Ruby Hunter
 
 




 

Ruby Hunter came into the world on the banks of the Murray River in South Australia in 1955. As she was immersed in the billabong waters, her mother knew little of what the future would hold for her and her siblings. Growing up on the Coorong, Ruby remembered hearing stories told on the banks of the river about Pondi the Giant Cod who cleared the way upstream for her ancestors.

But at the tender age of 8, while Ruby’s Ngarrindjeri country was still running hot in her veins, her connection was severely interrupted as a black car arrived to take her brothers and sisters to The Seaforth Children's Home. For Ruby, nothing in those nightly gatherings on country could have prepared her for the institutionalisation of the state welfare system and the foster homes she would face until the age of 15 years. Her final destination in state care was Vaughan House for wayward girls in Adelaide. Ruby had been placed there after a dispute over the washing up with her foster brother.

By her 16th year Victoria Square was Adelaide’s nunga (gathering place). It was a time when Ruby learnt the hardest lessons of her life – how to live and survive on the streets. However, whilst Ruby developed tenacity for survival, she had not learnt how to protect her physical state. It was Aunty Sissy her took her under her wing and taught her how to fight with her fists. Another thing she learnt was how to block out memories with alcohol. The streets of Adelaide soon began to give her a sense of belonging. “I made the streets my home 'cause I never really had a home,“ she said of this time.

But Ruby’s life was to change suddenly again. In the aptly named ‘Peoples Palace’, she met her soul mate, a shy Bundjalung and Gunditjmara man called Archie Roach. They spoke the same language - that of the disposed and the isolated, which Archie voiced through his music.

For Ruby, Archie’s words held an intimate truth that touched her very soul. His story was hers. Together they began to forge a life together. They also began the search for members of their biological families, but neither ever found their mothers.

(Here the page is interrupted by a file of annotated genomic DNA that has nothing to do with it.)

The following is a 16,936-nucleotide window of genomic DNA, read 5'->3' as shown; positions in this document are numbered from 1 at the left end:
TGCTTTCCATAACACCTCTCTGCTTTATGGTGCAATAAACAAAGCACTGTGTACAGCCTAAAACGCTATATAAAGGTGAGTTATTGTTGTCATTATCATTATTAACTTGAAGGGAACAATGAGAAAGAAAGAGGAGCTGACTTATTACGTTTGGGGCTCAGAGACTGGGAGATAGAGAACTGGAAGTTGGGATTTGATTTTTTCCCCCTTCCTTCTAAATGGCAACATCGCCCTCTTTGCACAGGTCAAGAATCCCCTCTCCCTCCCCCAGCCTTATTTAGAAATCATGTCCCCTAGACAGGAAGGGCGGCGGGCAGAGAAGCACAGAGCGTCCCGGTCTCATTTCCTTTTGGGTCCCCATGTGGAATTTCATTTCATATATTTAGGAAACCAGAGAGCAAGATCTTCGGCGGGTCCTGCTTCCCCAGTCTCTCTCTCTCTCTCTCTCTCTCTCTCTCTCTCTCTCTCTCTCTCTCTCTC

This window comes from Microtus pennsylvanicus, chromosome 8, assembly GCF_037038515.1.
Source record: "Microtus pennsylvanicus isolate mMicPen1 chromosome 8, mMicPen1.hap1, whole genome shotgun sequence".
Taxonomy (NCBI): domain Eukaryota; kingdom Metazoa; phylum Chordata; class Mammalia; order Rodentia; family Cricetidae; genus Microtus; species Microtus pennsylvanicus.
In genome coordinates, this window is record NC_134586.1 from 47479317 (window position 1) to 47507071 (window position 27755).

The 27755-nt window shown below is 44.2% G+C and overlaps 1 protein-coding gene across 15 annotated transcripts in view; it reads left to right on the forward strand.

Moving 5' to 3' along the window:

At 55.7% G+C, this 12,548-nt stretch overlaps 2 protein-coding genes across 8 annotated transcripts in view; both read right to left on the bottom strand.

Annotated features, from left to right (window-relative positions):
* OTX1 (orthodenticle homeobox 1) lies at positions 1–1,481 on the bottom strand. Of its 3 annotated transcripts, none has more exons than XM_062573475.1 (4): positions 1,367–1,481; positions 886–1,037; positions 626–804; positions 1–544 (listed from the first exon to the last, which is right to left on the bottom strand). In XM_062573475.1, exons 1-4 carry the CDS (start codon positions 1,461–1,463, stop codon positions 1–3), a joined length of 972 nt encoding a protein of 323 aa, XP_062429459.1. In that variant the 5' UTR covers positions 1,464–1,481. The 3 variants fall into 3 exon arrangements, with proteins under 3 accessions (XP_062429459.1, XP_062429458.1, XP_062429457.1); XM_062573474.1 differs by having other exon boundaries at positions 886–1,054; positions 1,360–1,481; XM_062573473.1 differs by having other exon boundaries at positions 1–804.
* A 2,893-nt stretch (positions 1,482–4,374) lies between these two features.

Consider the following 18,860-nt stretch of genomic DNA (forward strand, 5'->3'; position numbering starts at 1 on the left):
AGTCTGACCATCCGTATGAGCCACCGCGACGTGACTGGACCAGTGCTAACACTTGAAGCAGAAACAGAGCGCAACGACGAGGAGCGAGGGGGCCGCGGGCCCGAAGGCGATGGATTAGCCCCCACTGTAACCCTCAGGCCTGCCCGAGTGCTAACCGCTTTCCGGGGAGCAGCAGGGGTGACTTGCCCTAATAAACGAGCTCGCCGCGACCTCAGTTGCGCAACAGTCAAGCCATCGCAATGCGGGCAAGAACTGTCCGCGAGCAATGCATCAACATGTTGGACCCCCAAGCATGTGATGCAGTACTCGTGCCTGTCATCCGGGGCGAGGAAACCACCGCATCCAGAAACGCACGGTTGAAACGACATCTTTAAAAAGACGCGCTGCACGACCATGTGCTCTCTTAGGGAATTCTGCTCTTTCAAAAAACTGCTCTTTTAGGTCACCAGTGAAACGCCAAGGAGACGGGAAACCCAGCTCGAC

By the mid-1980’s Ruby had given up alcohol, she and Archie had formed a band called The Altogethers, and moved to Melbourne. It was in the Three Weeds Hotel in Rozelle, Sydney that I first heard Ruby Hunter sing. I’ll never forget it. The crowd had been pumping, when a quiet man began to speak into the microphone. He introduced his life partner with a “hey you mob, we got somin’ good for yam,” as a beautiful woman beside him beamed at a captivated audience. As the lyrics “this story’s right, this story’s true, I would not tell lies to you” echoed out onto the footpath, people passing stopped. I had never witnessed music as a healing tool until that moment. That night, Archie Roach and Ruby Hunter struck a chord with a public that would become their loyal supporters.

By the end of the decade and into the 90’s with Ruby by his side, Archie received the Human Rights Award and his album Charcoal Lane was released. Produced by Paul Kelly and Steve Connolly it included the track Down City Streets written by Ruby. By 1994 Ruby would be the first Aboriginal woman to be signed by one of the major recording studios in Australia with her debut album Thoughts Within.

By 2000 Ruby had released her second album Feeling Good which was a reflection of her personal demons and social issues pertaining to women. The next decade saw her work in film with the documentary The Land of Little Kings and the award winning feature film One Night the Moon opposite Kelton Pell as the trackers wife.

But it was the new theatrical work Ruby’s Story when she worked in collaboration with Paul Grabowsky and the Australian Art Orchestra where Ruby truly found her forte. When Archie spoke of their love, you could see the princess he described and the woman who he not only fell in love with, but whom a nation took to heart. Ruby’s Story won the 2004 Deadly Award for Excellence in Film and Theatrical Score.

Towards the end of 2009, on a stifling summer day in a studio in Darlinghurst, I had the honour of doing an interview with both Archie and Ruby and as we spoke of Christmas and waited for the lighting angle to be adjusted, I looked over at Ruby who looked exhausted. “Would you like a break mum?” Archie asked. “No dad” she said, “we will get this finished for Rhoda. This is a good show Living Strong, yeah, we gotta get healthy.” Ruby talked about the success of the Black Arm band and was excited about the upcoming tour that was dedicated to the spirit of healing and reconciliation.

In the arms of Archie, Ruby passed on to her special place in the Dreaming on Wednesday 17 February 2010 at her home in south-west Victoria . Her voice will remain with us through the music that connected so many.

This article appeared in Vol 3 Issue 32 of The Art of Healing

 




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